Former Pro Stock Motorcycle racer Adam Arana recently graduated from the United States Coast Guard Training Center in Cape May, N.J., and will begin his full-time service later this week. Seaman Apprentice (E-2) Arana, 23, will serve on the USCGC Cheyenne, a river-buoy tender, based in St. Louis. He is due to report there March 6.
“Boot camp was intense but the experience was worth it,” Arana said. “The days were long, very long, for about a month. I was… averaging four hours of sleep and waking up at 5-5:30 in the morning — and getting woken up by a whistle. Getting woken up by a whistle is the worst way to get woken up.
“They yelled at all times and we had to yell at all times. There is no talking normal to them. Every time you talk, it was yelling. And it wasn’t talking loudly: They would watch your face, and if they didn’t see veins popping out of your neck and you straining every single muscle in your face, you weren’t talking to them loud enough. I lost my voice.”
But Arana fought through and was one of a class of 49 who graduated. Eighty-five started in Arana’s company. “I never thought I wanted to quit because I knew this was what I wanted to do,” Arana said. “If there was any doubt in your mind, there would be a good chance you would end up quitting. If you weren’t mentally committed to doing this, they would break you and you would want to quit because it wasn’t easy.”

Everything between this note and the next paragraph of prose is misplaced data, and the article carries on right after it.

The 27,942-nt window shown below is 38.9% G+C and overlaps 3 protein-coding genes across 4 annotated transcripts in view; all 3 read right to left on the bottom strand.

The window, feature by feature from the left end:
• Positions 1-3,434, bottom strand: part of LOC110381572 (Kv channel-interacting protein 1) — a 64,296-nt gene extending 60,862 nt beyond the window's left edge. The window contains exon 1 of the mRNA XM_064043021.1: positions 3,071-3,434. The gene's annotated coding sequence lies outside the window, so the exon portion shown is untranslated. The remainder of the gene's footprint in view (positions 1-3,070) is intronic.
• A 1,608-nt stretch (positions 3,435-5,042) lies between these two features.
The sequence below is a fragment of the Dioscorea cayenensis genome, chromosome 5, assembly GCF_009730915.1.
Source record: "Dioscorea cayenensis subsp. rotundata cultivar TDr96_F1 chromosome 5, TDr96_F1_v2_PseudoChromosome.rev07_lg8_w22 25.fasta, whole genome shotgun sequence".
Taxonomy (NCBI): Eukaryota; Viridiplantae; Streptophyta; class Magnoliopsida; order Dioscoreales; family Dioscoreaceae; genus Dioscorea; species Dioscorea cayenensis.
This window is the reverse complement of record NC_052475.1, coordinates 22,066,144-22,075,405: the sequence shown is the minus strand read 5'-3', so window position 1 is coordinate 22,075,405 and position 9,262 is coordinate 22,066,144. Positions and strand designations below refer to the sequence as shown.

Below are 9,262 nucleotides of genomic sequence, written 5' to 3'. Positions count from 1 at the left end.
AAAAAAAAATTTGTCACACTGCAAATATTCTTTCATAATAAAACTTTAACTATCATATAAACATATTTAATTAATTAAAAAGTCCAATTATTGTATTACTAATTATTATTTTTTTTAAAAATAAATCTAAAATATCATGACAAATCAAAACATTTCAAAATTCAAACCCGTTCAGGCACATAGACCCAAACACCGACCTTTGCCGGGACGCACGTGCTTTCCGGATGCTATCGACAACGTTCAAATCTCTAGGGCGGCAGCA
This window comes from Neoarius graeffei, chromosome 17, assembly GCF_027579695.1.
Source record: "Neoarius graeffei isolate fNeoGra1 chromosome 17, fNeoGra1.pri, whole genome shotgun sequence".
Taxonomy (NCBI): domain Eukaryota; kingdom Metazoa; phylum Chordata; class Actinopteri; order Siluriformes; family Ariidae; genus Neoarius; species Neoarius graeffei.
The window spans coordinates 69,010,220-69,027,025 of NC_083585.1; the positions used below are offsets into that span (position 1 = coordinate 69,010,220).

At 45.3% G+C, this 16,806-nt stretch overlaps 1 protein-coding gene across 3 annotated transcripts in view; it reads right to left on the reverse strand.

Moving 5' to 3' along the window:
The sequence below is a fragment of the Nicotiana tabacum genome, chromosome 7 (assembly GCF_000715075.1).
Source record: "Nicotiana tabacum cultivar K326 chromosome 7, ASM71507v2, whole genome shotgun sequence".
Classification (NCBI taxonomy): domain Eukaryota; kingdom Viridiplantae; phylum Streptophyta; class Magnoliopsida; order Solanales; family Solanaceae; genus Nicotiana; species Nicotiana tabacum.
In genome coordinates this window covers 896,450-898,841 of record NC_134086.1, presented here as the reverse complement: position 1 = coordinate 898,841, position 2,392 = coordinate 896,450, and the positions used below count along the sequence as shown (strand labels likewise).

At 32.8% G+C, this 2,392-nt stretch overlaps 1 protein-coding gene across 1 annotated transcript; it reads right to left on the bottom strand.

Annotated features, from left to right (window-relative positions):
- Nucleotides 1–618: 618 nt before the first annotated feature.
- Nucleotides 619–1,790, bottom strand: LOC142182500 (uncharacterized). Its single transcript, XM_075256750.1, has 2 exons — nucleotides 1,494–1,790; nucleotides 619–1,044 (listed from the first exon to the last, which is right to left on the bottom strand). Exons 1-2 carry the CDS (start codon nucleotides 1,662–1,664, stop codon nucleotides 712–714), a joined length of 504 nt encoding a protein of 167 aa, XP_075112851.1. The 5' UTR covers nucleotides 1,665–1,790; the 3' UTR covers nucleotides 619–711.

Arana was joined by his family — father Hector Arana Sr., mother Grace Arana, brother Hector Arana Jr., and sister Abigail Arana — and girlfriend Jessica Outten at graduation last Friday. “Going into it, I thought it would be like every other graduation,” Arana said. “But it was not like anything I had ever gone through, so it meant a lot.”
USCGC Cheyenne serves the Mississippi, Missouri, and Kaskaskia rivers in Illinois and Missouri, servicing buoys and other navigation aids, as well as tendering some law-enforcement search and rescue activities. Arana will serve aboard the Cheyenne for an undetermined amount of time before moving to Coast Guard “A” School, where he will learn a specific trade.
The NHRA Mello Yello Drag Racing Series season starts for Pro Stock Motorcycle next weekend in Gainesville, Fla., and Arana admitted he’s missing the rush to get ready, but he’s also excited about his new position. “It has hit me a little bit that I won’t be racing,” Arana said. “It kinda stinks, to be honest. I was looking at some pictures and thought, ‘Man, I’m going to miss this more than I thought I was.’ But I’ll be going from one exciting profession to another, so it’ll be good.”